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How to Fall Asleep with a Racing ADHD Mind

While ADHD is often associated with challenges in focus and organization, what's less known is its significant impact on sleep patterns.

 

ADHD affects approximately 5% of children and persists into adulthood for many. And of those, between 25% to 50% of individuals with ADHD face sleep problems, ranging from insomnia to more complex sleep disorders. This is why recognizing and addressing these sleep issues can significantly enhance the quality of life for those with ADHD and their loved ones.

 

For years, I battled with sleep problems and insomnia, which was mainly fueled by my racing mind.



So, I made conscious lifestyle changes, reducing my caffeine intake during the day to reduce the restless thoughts in the evening and night. I also started to incorporate "brain dumps" before bed—a way to offload the day's worries. I also started creating a wind-down routine with calming music, audiobooks or reading, to pretty much signal to my body that it was time to unwind.


Why do so many of us struggle with sleep?

Lack of a Regular Schedule: The hallmark symptoms of ADHD, such as distractibility and impulsivity, can wreak havoc on maintaining a consistent sleep schedule. The unpredictability inherent in ADHD makes it challenging to unwind and prepare for sleep.

 

Co-Occurring Sleep Disorders: It's not uncommon for individuals with ADHD to grapple with co-existing sleep disorders like insomnia, sleep apnea, and restless legs syndrome (RLS). These sleep disturbances further complicate the quest for restorative sleep.

 

Co-Occurring Disorders: Beyond sleep disorders, ADHD often coexists with other mental health conditions like anxiety, depression, or substance use disorders, all of which can sabotage sleep quality.

 

Medications: While stimulant medications are commonly prescribed to manage ADHD symptoms, they can paradoxically disrupt sleep, especially when coupled with other stimulants like caffeine.

 

Things that could be disrupting your sleep

Identifying and avoiding substances and activities that interfere with sleep can be very important for those struggling with sleep.

 

Here are some common sleep disruptors:

 

Alcohol: Despite its sedative effects, alcohol disrupts sleep, leading to fragmented and less restorative sleep.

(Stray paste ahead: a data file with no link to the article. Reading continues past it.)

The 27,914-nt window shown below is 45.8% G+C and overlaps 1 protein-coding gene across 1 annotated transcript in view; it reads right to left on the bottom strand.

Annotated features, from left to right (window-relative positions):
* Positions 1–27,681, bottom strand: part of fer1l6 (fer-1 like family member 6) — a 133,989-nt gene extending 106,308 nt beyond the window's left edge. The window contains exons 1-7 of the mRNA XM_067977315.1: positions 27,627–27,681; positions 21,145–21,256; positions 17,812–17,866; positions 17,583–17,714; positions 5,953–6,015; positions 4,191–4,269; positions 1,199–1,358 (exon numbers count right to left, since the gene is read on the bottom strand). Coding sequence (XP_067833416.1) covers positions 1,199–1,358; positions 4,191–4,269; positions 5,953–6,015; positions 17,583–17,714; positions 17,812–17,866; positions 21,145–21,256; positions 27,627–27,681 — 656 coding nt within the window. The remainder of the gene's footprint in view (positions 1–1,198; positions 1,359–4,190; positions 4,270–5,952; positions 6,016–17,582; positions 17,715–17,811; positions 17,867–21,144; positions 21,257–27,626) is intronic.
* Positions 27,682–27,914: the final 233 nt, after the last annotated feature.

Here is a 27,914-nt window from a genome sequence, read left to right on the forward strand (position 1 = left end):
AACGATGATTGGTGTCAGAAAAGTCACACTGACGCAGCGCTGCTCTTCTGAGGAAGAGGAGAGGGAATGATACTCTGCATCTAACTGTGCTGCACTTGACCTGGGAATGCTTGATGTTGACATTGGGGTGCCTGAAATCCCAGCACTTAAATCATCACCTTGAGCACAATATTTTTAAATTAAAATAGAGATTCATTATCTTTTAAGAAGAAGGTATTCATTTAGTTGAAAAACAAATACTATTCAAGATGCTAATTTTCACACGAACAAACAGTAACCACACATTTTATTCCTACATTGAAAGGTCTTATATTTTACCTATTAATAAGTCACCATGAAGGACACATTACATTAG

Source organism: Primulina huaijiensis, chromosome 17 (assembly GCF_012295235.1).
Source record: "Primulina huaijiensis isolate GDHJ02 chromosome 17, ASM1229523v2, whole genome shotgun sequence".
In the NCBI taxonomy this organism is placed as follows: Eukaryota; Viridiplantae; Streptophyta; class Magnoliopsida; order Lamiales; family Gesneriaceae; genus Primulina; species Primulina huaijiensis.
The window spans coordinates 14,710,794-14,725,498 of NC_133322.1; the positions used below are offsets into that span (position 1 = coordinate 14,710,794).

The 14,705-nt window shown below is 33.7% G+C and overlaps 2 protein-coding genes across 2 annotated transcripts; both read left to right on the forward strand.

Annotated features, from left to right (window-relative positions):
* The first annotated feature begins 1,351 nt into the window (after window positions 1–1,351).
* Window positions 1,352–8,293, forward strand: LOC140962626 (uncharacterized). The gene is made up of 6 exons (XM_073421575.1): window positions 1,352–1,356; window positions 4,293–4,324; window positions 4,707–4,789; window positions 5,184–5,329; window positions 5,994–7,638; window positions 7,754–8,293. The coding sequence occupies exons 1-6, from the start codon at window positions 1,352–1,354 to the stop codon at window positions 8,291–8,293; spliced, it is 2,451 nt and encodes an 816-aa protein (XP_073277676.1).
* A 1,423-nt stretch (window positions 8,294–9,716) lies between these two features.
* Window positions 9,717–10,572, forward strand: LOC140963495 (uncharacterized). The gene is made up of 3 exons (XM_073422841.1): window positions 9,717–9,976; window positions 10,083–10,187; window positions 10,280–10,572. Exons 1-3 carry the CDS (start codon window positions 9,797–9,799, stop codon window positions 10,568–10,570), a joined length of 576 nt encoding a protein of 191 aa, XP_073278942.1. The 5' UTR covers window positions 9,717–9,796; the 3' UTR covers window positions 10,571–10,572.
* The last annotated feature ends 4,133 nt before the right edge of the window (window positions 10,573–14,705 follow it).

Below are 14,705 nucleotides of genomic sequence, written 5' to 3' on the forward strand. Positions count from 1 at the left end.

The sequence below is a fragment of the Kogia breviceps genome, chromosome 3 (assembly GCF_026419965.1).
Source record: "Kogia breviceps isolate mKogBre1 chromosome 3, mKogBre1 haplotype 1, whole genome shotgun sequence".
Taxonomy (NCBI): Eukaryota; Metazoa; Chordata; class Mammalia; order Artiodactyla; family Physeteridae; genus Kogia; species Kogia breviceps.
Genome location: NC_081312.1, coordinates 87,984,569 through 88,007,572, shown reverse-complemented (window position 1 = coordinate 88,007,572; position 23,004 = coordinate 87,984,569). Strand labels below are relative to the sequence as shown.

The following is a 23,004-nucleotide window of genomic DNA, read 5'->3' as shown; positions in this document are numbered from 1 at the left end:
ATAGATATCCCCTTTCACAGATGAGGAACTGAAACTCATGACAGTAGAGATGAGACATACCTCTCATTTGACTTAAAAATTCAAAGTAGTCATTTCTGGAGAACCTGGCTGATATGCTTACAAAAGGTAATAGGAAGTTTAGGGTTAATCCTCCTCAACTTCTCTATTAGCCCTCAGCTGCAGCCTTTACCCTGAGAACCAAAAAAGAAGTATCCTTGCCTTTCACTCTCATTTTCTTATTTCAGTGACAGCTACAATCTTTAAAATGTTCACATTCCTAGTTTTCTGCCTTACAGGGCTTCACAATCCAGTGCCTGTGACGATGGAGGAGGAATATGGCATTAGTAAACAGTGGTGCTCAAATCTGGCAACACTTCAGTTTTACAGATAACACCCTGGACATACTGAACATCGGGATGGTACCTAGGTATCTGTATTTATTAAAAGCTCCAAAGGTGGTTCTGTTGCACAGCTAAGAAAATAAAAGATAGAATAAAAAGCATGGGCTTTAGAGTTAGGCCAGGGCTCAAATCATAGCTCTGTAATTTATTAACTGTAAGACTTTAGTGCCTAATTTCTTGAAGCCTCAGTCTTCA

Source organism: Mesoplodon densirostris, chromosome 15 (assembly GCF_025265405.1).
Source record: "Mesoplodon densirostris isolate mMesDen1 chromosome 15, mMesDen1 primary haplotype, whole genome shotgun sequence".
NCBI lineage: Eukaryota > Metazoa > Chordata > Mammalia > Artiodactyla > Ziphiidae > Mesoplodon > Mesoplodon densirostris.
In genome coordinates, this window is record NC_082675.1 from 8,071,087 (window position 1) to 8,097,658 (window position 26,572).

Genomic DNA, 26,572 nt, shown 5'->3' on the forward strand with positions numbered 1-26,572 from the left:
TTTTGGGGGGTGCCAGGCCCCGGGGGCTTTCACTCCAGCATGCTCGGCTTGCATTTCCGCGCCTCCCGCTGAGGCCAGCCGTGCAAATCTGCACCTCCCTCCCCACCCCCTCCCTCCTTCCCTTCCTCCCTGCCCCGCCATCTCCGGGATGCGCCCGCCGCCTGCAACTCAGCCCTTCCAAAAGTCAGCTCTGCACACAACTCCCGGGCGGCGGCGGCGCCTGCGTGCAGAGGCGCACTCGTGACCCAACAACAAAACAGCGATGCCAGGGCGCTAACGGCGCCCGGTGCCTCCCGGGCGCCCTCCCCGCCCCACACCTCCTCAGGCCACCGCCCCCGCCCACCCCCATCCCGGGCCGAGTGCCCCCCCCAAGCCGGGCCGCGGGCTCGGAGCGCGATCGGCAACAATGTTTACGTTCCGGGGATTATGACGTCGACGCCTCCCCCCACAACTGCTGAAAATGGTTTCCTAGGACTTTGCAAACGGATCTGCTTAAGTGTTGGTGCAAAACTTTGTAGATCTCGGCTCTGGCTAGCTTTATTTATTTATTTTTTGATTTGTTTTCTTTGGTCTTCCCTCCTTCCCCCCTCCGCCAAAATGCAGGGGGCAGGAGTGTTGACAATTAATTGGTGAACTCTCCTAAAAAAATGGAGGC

Sugar: Limit consumption of sugary foods and beverages, particularly close to bedtime, to prevent energy spikes that delay sleep onset.

 

Caffeine: Minimize or eliminate caffeine intake, especially in the hours leading up to bedtime, to prevent its stimulatory effects on sleep. I try to stay away from caffeine from 3pm on, as caffeine can stay in your blood stream for up to 6 hours.

 

Nicotine: Smoking and nicotine consumption can disrupt sleep patterns.

 

Hyperfocus Activities: Try to stay away from engaging in stimulating activities close to bedtime, as they can often make it very challenging to transition to sleep.

 

What can help you with your sleep?

To have a smoother transition to sleep and especially staying asleep you can try out some or all of these strategies:

 

Music & Audiobooks: Listen to soothing music or an audiobook can help you unwind and distract your mind from racing thoughts.


 

Optimize Your Sleep Environment: Ensure your sleep environment is helpful to rest, with comfortable bedding, dim lighting, and a tranquil ambiance.

 

Reading: Reading can help to relax your mind, but steer clear of gripping page-turners that may make it even more challenging to fall asleep.

 

Journaling & Braindumping: Write down any of your lingering worries or thoughts in a notebook or journal to declutter your mind.

 

White Noise: Mask disruptive sounds with gentle white noise, like a fan or nature sounds, to create a serene auditory backdrop for sleep.

 

Incorporate Healthy Habits for Lasting Change

 

In addition to these bedtime rituals, cultivating healthy habits can improve sleep quality over the long term.


Consider integrating these practices into your daily routine.

Consistent Bedtime Routine: Establish a regular sleep-wake schedule to synchronize your body's internal clock and promote better sleep quality.

 

Regular Exercise: Engage in physical activity to promote overall well-being and improve sleep quality, avoiding vigorous exercise close to bedtime.


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